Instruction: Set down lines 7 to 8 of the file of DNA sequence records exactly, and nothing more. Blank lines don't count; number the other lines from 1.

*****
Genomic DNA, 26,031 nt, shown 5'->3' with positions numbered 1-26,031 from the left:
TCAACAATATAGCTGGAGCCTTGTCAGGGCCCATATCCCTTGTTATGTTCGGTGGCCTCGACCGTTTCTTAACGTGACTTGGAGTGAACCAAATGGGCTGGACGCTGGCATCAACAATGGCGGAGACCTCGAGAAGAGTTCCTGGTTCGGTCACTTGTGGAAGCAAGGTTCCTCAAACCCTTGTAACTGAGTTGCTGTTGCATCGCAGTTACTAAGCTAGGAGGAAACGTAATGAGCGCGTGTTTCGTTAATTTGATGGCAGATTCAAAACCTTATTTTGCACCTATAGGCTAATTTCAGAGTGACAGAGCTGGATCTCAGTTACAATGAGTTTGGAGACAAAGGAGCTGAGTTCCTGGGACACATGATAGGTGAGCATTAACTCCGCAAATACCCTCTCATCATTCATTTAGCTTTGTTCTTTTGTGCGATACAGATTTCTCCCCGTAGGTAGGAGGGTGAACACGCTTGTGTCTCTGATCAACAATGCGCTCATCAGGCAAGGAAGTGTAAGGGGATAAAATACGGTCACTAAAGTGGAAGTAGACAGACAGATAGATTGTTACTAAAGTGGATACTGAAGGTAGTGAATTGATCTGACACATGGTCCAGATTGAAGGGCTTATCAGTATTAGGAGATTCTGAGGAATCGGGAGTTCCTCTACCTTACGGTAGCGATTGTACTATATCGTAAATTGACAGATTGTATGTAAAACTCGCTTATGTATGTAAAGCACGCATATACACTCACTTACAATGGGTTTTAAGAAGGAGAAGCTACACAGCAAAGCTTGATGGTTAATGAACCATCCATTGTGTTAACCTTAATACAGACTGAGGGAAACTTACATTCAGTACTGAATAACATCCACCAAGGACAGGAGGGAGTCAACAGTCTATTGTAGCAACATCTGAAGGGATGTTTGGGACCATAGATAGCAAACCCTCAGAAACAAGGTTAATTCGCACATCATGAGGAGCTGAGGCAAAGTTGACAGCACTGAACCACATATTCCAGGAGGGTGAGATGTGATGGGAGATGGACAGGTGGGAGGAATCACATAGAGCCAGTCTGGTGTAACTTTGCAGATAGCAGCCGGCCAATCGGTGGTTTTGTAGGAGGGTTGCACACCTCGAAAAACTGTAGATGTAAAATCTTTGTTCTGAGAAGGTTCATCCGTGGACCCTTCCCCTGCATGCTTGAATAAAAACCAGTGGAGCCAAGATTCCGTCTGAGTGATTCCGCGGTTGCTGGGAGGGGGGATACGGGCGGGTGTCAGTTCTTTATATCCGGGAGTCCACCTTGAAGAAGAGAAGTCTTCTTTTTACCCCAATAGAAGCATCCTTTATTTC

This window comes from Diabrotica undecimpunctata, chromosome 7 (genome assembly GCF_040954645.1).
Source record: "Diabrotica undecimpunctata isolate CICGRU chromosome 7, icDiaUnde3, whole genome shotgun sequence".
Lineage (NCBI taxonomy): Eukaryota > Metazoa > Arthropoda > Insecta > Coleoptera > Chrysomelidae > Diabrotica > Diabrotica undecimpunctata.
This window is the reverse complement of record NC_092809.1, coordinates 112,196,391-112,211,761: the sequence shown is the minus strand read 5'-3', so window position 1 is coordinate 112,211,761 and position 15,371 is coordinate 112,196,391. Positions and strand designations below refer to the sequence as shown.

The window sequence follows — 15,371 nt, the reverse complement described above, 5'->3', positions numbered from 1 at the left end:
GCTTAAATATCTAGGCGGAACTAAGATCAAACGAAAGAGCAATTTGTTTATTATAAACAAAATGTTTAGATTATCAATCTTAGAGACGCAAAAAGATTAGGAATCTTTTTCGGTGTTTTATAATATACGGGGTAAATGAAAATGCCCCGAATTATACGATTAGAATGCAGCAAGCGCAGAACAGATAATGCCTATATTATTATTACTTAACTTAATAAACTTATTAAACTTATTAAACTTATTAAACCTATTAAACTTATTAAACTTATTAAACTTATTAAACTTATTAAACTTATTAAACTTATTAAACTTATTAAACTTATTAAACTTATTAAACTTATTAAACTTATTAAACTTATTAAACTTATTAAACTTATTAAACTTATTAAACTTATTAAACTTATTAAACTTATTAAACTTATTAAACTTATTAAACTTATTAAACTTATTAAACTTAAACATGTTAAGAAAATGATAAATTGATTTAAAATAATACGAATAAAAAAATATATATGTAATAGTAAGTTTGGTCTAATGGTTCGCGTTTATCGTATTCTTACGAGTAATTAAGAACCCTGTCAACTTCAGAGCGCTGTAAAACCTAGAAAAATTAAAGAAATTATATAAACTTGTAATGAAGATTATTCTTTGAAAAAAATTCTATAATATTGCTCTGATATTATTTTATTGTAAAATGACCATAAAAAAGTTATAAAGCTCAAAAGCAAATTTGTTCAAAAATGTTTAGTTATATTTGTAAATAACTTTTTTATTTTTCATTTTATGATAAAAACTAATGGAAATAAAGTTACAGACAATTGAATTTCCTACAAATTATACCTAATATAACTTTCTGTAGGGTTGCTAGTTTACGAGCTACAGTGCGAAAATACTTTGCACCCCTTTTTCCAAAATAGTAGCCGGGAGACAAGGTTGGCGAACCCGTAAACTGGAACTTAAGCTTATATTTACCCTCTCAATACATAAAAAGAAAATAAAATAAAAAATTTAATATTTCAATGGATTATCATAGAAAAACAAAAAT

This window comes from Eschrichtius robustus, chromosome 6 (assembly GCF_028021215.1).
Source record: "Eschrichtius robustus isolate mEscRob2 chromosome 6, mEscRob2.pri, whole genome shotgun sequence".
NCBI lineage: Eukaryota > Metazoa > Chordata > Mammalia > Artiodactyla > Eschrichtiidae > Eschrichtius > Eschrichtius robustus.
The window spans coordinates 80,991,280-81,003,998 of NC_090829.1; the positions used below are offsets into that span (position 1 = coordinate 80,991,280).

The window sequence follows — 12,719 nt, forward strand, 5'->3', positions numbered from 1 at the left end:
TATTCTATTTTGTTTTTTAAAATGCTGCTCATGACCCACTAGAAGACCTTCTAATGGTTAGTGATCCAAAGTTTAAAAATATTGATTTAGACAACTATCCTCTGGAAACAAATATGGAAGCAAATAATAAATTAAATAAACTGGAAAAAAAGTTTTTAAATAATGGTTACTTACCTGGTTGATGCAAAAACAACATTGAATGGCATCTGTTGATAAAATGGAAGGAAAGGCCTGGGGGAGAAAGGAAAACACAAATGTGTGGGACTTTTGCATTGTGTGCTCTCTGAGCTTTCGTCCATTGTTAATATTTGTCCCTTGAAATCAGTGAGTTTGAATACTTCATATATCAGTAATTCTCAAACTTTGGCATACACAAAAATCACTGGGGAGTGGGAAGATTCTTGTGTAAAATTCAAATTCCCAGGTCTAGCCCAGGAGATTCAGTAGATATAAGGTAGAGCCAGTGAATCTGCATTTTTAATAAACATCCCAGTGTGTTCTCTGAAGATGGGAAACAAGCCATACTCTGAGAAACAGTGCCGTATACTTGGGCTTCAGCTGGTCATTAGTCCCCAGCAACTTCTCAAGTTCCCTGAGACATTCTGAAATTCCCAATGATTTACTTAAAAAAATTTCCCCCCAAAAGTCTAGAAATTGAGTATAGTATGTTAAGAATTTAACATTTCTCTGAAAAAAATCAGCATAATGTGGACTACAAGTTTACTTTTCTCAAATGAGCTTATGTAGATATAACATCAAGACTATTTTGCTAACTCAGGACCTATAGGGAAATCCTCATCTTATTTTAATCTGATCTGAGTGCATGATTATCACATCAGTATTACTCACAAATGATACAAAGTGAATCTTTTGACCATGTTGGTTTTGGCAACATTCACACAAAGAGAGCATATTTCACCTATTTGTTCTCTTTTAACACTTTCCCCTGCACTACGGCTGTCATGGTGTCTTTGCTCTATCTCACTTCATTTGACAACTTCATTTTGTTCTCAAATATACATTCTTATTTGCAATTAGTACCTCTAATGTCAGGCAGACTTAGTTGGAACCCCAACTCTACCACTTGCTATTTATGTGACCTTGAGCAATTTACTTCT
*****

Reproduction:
The window sequence follows — 15,371 nt, the reverse complement described above, 5'->3', positions numbered from 1 at the left end:
GCTTAAATATCTAGGCGGAACTAAGATCAAACGAAAGAGCAATTTGTTTATTATAAACAAAATGTTTAGATTATCAATCTTAGAGACGCAAAAAGATTAGGAATCTTTTTCGGTGTTTTATAATATACGGGGTAAATGAAAATGCCCCGAATTATACGATTAGAATGCAGCAAGCGCAGAACAGATAATGCCTATATTATTATTACTTAACTTAATAAACTTATTAAACTTATTAAACTTATTAAACCTATTAAACTTATTAAACTTATTAAACTTATTAAACTTATTAAACTTATTAAACTTATTAAACTTATTAAACTTATTAAACTTATTAAACTTATTAAACTTATTAAACTTATTAAACTTATTAAACTTATTAAACTTATTAAACTTATTAAACTTATTAAACTTATTAAACTTATTAAACTTATTAAACTTATTAAACTTATTAAACTTAAACATGTTAAGAAAATGATAAATTGATTTAAAATAATACGAATAAAAAAATATATATGTAATAGTAAGTTTGGTCTAATGGTTCGCGTTTATCGTATTCTTACGAGTAATTAAGAACCCTGTCAACTTCAGAGCGCTGTAAAACCTAGAAAAATTAAAGAAATTATATAAACTTGTAATGAAGATTATTCTTTGAAAAAAATTCTATAATATTGCTCTGATATTATTTTATTGTAAAATGACCATAAAAAAGTTATAAAGCTCAAAAGCAAATTTGTTCAAAAATGTTTAGTTATATTTGTAAATAACTTTTTTATTTTTCATTTTATGATAAAAACTAATGGAAATAAAGTTACAGACAATTGAATTTCCTACAAATTATACCTAATATAACTTTCTGTAGGGTTGCTAGTTTACGAGCTACAGTGCGAAAATACTTTGCACCCCTTTTTCCAAAATAGTAGCCGGGAGACAAGGTTGGCGAACCCGTAAACTGGAACTTAAGCTTATATTTACCCTCTCAATACATAAAAAGAAAATAAAATAAAAAATTTAATATTTCAATGGATTATCATAGAAAAACAAAAAT